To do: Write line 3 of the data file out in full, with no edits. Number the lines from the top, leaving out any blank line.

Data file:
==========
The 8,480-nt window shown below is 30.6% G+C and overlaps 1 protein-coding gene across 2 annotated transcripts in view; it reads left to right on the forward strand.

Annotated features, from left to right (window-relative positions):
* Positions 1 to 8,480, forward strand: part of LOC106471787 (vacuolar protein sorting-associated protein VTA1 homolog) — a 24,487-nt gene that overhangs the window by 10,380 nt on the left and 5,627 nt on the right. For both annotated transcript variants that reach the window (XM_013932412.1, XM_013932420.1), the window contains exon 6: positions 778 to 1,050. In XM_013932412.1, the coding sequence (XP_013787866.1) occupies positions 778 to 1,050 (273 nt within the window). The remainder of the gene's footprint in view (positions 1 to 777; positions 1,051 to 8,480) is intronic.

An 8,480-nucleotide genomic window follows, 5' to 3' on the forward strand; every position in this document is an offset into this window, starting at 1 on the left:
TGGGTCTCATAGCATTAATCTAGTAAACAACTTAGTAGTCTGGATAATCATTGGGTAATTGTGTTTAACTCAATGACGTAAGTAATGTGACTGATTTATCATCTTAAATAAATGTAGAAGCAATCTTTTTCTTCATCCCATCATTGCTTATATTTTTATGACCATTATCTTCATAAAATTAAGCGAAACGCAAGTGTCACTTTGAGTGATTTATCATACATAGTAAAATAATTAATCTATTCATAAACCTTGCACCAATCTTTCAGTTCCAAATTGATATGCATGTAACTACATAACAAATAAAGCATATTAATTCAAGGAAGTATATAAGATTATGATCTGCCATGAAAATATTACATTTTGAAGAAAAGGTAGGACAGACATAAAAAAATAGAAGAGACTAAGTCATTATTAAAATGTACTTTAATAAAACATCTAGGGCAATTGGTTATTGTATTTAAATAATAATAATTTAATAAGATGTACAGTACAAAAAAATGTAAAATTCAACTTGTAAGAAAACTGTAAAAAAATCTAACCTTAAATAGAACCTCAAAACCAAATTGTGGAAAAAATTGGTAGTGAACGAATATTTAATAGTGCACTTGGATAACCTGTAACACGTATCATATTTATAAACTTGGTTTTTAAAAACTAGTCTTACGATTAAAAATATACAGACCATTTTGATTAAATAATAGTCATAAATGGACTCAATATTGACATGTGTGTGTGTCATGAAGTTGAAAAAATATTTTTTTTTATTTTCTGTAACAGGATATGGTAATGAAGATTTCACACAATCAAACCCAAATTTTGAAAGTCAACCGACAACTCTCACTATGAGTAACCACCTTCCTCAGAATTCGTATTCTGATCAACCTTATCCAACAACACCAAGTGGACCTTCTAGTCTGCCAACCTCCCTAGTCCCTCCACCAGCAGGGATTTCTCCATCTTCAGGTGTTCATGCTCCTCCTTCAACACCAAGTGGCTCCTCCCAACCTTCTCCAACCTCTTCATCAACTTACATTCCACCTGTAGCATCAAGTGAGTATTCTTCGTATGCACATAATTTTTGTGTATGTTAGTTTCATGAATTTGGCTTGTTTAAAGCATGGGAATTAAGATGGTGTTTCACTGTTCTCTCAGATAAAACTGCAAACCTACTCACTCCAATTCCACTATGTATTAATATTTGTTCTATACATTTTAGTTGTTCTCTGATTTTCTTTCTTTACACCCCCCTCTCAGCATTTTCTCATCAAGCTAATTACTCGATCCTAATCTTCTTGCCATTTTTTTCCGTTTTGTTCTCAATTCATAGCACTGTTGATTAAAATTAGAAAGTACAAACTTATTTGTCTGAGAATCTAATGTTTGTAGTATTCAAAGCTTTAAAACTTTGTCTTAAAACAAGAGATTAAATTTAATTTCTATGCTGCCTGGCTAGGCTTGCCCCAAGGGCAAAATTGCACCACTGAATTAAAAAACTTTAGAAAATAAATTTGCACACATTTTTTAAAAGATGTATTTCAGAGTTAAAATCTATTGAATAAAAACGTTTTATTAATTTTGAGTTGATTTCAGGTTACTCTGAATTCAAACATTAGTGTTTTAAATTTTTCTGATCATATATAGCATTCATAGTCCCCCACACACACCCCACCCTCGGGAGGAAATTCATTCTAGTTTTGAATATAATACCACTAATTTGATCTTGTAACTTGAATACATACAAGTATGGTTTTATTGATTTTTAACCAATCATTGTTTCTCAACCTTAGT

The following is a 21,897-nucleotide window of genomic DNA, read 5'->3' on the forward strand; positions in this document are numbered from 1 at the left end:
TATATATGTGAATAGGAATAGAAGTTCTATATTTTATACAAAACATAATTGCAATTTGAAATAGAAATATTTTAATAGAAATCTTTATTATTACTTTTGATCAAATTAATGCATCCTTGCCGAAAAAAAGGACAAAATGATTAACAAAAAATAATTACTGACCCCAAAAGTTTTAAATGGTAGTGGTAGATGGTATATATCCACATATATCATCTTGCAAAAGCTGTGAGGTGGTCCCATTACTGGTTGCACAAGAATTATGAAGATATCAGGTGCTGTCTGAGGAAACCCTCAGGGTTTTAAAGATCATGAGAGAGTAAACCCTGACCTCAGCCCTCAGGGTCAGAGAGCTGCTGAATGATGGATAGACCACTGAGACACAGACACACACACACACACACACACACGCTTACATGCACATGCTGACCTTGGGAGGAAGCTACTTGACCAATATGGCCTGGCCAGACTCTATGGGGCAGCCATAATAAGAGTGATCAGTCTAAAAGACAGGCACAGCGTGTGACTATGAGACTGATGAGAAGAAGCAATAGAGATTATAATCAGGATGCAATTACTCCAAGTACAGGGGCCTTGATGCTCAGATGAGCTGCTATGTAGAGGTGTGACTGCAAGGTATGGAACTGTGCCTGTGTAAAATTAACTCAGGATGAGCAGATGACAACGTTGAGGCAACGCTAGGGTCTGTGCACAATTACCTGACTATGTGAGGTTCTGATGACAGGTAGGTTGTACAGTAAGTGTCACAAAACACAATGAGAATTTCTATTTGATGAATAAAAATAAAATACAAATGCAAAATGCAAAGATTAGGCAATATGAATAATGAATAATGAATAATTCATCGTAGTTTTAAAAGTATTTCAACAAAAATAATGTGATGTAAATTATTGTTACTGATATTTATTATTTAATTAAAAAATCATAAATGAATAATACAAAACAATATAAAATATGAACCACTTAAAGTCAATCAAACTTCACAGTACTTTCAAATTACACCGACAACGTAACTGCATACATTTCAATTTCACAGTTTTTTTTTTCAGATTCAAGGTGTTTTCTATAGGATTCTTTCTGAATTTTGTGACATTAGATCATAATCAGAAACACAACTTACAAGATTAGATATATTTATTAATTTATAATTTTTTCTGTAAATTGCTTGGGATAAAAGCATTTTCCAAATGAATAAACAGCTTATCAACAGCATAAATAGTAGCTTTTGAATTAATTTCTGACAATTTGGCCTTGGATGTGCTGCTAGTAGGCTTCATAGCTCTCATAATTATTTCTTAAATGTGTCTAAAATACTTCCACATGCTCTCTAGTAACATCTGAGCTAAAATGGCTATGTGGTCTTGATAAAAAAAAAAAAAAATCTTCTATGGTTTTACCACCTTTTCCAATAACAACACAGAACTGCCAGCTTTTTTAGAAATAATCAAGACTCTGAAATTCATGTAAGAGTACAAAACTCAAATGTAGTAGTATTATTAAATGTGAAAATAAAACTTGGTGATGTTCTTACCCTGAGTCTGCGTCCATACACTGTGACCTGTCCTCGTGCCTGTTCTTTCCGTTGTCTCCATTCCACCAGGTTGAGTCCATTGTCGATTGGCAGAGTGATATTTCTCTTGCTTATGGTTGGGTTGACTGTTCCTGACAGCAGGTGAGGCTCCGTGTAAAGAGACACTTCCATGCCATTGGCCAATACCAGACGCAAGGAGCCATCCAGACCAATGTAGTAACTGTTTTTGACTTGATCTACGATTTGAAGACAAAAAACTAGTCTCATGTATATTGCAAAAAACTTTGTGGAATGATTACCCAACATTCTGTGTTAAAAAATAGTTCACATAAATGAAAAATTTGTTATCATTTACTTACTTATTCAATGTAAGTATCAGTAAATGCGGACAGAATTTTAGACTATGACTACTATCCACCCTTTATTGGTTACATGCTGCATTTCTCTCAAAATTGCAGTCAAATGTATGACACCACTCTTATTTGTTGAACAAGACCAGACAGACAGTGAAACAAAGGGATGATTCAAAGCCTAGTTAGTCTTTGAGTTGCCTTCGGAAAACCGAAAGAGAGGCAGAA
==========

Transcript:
* Positions 1 to 8,480, forward strand: part of LOC106471787 (vacuolar protein sorting-associated protein VTA1 homolog) — a 24,487-nt gene that overhangs the window by 10,380 nt on the left and 5,627 nt on the right. For both annotated transcript variants that reach the window (XM_013932412.1, XM_013932420.1), the window contains exon 6: positions 778 to 1,050. In XM_013932412.1, the coding sequence (XP_013787866.1) occupies positions 778 to 1,050 (273 nt within the window). The remainder of the gene's footprint in view (positions 1 to 777; positions 1,051 to 8,480) is intronic.